Based on your shared purpose, what kinds of roles will be important for the team?

Use the “Team Coordinator” role as an example, and brainstorm as many as you can. Be sure to think about both functional roles and constituency-based roles (i.e. Team Coordinator, and West Side Lead Organizer) ​(1 MIN)
○ NOTE: Each of these roles is a leadership role, which means that each person accepts
responsibility for offering the team leadership in this domain. At the same time, the
most critical roles other than coordinator are those that reach out to engage members
of your constituency in action. For example, accepting responsibility for engaging
residents of a particular town or community, members of a particular constituency, etc.

Within each role, what are a few key responsibilities?

Remember, we think about responsibilities for outcomes, not tasks. (1 MIN)

For each role, what kinds of traits, skills, talents or resources might make for a good fit? What kind of traits, skills, talents or resources might make for a bad fit? (1 MIN)

Based on the discussion about the roles, go around the circle and ask each person to share their strengths and their limitations. Then go back and try to match people and roles. (2 MINS)

Note: When you do this for your projects, team roles should not be seen as permanent. Also, for the team to be strong, all leaders should have to earn leadership by carrying out responsibilities relevant to the role they seek.

You would be good
for this role if you . . .
Interested Team
members & Related
Coordinate the work of
the leadership team.
Prepare for meetings,
give support and
coaching to the team.

EXAMPLE: West Side Lead Organizer
Reaching out to organize
constituents on the West
Side of town: identifying,
recruiting, and developing
leadership teams, engaging constituents, coaching action.

You would be good
for this role if you . . .
Interested Team
members & Related


● To celebrate your commitment to your shared purpose.
● To remind your team of their strength, unity and motivation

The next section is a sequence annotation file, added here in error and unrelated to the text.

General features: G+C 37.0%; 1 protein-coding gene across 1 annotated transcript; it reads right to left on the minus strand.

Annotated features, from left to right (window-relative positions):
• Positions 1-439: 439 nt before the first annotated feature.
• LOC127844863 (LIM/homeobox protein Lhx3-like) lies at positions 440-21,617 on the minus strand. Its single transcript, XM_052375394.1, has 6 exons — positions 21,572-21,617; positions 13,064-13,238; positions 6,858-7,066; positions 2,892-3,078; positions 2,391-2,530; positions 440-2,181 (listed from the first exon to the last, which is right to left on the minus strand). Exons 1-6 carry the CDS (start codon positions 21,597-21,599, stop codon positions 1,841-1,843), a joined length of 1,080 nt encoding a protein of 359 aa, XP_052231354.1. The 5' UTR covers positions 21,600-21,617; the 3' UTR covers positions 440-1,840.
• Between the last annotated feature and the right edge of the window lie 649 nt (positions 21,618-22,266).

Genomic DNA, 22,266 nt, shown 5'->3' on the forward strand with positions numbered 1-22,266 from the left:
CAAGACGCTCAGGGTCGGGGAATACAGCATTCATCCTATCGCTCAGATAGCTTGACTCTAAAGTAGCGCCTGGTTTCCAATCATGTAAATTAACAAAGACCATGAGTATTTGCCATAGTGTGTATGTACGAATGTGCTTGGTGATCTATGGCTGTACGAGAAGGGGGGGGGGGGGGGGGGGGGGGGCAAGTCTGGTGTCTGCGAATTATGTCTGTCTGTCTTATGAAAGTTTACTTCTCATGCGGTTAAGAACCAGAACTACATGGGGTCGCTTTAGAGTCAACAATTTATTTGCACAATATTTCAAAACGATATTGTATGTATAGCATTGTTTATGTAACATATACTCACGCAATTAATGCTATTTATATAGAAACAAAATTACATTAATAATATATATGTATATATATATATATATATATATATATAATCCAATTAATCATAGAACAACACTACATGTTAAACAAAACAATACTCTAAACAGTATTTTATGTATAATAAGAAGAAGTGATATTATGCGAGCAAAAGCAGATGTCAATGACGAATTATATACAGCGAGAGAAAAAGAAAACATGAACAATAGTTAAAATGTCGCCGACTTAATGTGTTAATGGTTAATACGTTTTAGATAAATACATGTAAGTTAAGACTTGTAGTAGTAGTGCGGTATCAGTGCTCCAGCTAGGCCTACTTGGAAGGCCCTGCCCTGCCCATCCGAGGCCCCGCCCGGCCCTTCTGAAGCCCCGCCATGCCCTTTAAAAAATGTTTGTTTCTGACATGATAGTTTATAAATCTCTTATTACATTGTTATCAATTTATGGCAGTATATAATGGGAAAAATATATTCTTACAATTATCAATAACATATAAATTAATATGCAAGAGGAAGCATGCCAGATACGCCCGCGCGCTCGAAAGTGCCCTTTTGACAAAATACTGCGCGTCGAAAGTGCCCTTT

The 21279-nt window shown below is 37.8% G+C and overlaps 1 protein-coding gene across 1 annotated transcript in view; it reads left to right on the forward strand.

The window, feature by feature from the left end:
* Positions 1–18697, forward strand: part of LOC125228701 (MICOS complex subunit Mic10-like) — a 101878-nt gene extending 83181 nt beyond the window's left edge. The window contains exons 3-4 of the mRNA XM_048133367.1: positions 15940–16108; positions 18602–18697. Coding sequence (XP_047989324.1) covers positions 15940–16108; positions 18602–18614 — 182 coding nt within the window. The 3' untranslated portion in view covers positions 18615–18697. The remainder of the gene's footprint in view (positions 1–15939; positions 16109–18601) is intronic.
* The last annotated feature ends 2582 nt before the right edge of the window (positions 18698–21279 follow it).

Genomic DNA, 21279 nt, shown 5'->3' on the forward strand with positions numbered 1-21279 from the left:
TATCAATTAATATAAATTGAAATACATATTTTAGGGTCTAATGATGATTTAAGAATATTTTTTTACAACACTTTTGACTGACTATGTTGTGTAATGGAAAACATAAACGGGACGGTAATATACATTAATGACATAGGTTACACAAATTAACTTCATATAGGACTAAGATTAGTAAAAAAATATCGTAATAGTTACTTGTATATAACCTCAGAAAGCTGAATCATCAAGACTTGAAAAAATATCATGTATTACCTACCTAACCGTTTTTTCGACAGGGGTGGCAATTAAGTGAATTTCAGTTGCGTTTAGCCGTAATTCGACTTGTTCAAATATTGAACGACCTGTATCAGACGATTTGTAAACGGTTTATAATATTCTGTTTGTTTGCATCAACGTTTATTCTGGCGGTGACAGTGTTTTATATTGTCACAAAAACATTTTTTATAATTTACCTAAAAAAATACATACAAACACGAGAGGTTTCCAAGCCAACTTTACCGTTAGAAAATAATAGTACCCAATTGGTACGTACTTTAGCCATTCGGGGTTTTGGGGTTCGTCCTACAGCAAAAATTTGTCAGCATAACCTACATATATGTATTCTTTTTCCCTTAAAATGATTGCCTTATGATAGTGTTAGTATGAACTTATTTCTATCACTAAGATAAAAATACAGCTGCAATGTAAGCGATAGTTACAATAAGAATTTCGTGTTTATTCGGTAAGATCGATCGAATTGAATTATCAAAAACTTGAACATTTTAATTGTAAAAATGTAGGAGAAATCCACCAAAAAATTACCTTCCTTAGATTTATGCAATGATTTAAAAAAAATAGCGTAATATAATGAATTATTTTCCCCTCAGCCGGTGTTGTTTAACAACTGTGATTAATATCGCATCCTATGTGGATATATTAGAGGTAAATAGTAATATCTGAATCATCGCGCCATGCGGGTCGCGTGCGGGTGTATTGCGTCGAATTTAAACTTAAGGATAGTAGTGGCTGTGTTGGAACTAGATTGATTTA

Video: Please play the RS Coach Video until you see the screen that says “Team Name and Chant.” Then press pause to complete your teamwork.
● Be strict on time! Time pressure spurs creativity, especially if you take the “yes, and” mentality of building on one another.
● For a team name, try just all saying words that resonate with you at the same time and build on what comes out.
● For a chant, try getting a volunteer to just start making a beat to play with!
● It will definitely feel silly, but when you come up with something good it will give you energy at the end of long meetings and bring you all closer as a team.

● To end with clarity and shared understanding of how the team will move forward
● To learn about how best to work with your group
Video: Please play the RS Coach Video until you see the screen that says “Closing: Pluses and Deltas.” Then press pause to complete your team evaluation

●Review the decisions made (when you’ll meet), what the roles are, any other big decisions
●Evaluate the meeting with plus/deltas - What went well? What do you want to be sure to improve next time you meet?
●End with a closing reflection.

Please play the RS Coach Video until you reach the end, and then read on!
Go to the Resistance School Session Three Update to share with us your team name, shared purpose and an audio or video clip of your chant!

Originally adapted from the works of Marshall Ganz of Harvard University
Modified for the Resistance School by Kathryn Short
If you have any questions about these terms, please contact or Marshall Ganz, Hauser Center, Harvard Kennedy School, 79 JFK Street, Cambridge, MA 02138.